Searches

To optimize the sensitivity in identification of the randomized clinical trials, the searched strategy for MEDLINE adhered to these words and phrases: “(bupropion) OR (Wellbutrin)” AND “(venlafaxine) OR (Effexor) OR (Efexor)” AND “(major depressive disorder) OR (MDD) OR (major depression)”. Similar search strategies were used for the other databases.

Study selection

To determine if articles conformed to the included criteria defined above, all abstracts searched by electronic databases were independently assessed by the reviewers (NM and BM). After the full-text relevant article was collected, the reviewers then independently examined its eligibility. All disagreements on such eligibility were resolved by a consensus.

Data collection process

After an extraction form of data was generated, the first reviewer (NM) extracted all data into this form. Those extracted data were audited by the second reviewer (BM). Any disagreements between the two reviewers were resolved by consensus. In the event that any disagreement could not be resolved, the fourth author (MS) made a decision.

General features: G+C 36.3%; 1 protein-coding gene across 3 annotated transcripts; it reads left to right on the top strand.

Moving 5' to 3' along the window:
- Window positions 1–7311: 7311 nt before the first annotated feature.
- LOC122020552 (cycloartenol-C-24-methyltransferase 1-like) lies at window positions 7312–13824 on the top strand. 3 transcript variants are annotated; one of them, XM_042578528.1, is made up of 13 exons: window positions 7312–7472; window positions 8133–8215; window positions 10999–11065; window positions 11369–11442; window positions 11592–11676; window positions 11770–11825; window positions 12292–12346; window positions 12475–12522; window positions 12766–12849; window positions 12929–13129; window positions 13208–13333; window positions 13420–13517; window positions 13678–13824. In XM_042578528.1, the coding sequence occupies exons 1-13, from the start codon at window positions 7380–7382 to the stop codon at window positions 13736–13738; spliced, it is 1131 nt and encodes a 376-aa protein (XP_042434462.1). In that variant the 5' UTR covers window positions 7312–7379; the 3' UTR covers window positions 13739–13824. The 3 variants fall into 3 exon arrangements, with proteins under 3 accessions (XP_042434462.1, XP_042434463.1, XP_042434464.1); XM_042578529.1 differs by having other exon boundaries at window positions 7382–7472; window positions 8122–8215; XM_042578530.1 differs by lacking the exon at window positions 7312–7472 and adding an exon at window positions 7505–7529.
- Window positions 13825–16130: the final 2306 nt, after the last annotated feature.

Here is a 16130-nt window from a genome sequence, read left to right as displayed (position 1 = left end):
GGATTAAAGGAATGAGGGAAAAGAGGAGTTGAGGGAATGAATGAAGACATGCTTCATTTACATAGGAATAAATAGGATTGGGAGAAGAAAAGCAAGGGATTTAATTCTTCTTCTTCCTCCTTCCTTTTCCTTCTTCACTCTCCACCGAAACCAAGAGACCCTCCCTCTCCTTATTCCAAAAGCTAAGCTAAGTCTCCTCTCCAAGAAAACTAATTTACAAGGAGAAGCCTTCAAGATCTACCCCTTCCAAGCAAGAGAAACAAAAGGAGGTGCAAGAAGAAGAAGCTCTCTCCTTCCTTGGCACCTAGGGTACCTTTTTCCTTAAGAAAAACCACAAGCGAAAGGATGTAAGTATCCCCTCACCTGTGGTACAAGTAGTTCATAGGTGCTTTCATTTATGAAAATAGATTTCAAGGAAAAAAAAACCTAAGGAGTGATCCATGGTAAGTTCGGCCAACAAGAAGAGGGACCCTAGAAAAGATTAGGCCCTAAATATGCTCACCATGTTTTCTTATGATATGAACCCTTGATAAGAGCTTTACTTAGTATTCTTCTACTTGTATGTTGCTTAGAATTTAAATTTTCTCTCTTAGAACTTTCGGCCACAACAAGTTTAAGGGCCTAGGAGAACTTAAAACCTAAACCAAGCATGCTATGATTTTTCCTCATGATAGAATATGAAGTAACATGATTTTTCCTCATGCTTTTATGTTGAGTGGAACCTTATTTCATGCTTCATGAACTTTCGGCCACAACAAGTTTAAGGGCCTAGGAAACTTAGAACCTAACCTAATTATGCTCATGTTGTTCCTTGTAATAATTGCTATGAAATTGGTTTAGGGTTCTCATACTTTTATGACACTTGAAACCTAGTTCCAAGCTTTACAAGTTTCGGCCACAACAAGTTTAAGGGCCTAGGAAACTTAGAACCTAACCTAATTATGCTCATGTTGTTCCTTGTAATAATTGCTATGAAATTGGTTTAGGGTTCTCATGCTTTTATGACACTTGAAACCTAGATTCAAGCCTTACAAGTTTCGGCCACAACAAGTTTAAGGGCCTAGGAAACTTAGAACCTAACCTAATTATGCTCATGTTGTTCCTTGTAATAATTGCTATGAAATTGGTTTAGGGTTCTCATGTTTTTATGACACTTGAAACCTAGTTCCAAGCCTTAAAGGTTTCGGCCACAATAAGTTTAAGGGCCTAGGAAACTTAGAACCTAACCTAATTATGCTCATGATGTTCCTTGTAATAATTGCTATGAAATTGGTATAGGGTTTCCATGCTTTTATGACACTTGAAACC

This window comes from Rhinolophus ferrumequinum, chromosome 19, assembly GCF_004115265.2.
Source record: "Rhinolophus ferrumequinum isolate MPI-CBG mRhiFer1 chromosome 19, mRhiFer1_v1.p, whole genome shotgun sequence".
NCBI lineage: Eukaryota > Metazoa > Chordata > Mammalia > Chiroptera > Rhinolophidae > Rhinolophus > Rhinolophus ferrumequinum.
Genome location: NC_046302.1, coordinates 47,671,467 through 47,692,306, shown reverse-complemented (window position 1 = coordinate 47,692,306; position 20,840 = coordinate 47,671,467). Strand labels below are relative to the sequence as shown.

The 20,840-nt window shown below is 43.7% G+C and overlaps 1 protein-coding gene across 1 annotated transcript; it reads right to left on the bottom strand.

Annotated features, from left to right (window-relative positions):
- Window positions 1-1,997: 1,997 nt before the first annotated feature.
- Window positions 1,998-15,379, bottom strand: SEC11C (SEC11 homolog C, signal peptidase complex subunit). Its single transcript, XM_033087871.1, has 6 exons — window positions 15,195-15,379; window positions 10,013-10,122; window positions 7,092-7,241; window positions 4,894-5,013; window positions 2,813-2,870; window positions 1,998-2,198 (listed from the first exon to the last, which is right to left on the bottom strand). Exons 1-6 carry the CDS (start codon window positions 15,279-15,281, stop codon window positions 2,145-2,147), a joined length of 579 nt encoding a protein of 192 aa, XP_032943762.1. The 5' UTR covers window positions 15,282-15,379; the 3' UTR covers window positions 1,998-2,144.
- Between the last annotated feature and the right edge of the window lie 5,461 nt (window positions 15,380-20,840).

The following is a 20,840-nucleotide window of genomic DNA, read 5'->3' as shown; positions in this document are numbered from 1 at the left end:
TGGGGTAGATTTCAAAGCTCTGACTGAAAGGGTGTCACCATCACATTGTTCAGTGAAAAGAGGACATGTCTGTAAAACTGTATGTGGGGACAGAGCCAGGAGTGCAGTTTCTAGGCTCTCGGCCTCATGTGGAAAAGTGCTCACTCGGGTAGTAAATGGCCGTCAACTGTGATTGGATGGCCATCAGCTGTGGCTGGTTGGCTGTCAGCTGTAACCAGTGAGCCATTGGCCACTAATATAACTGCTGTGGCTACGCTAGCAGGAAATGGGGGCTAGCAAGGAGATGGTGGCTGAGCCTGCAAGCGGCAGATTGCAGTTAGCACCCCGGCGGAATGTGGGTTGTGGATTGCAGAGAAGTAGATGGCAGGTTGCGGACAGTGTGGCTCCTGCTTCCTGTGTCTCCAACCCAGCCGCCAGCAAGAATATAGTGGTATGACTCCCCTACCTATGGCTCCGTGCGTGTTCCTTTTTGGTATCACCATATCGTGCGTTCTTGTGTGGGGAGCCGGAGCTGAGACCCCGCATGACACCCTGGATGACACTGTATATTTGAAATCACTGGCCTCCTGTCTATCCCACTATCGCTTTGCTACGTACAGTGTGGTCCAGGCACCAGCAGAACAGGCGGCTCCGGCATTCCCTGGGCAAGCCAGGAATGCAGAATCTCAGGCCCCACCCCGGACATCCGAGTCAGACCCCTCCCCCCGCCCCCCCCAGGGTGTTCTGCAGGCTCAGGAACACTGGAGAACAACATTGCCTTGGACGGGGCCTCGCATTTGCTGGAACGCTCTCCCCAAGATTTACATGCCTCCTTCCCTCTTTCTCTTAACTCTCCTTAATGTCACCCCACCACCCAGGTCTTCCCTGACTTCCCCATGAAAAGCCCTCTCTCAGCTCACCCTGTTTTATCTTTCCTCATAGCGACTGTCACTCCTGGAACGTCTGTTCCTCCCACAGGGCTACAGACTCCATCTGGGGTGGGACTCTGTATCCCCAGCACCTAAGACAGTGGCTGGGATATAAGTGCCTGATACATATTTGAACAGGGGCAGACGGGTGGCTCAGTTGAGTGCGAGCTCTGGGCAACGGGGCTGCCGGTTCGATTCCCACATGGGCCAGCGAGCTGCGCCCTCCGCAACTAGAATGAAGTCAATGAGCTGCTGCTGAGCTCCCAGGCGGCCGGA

Data items

Extracted data were acquired from individual studies, including: (1) the essential information used for validity evaluation; (2) basic demographic data of subjects, criteria for diagnosis, study designs, and eligible/ineligible criteria; (3) forms, doses, and period of treatment with bupropion and venlafaxine; (4) interesting results. If possible, the intention-to-treat outcomes were documented.

Risk of bias in individual studies

The assessment of internal validity (quality) of each included study was conducted by two reviewers (NM and BM). According to the Cochrane Collaboration quality assessment, the risk of bias was measured on: (1) sequence generation (randomization); (2) allocation concealment; (3) blinding of participants, personal and outcome; (4) incomplete outcome data; (5) intention-to-treat analysis; (6) selective outcome reporting; and (7) other biases.29 Those risks were categorized by low, high or unclear risk of biases.29 Trials with more than two high risks were excluded from the analysis.

Summary measures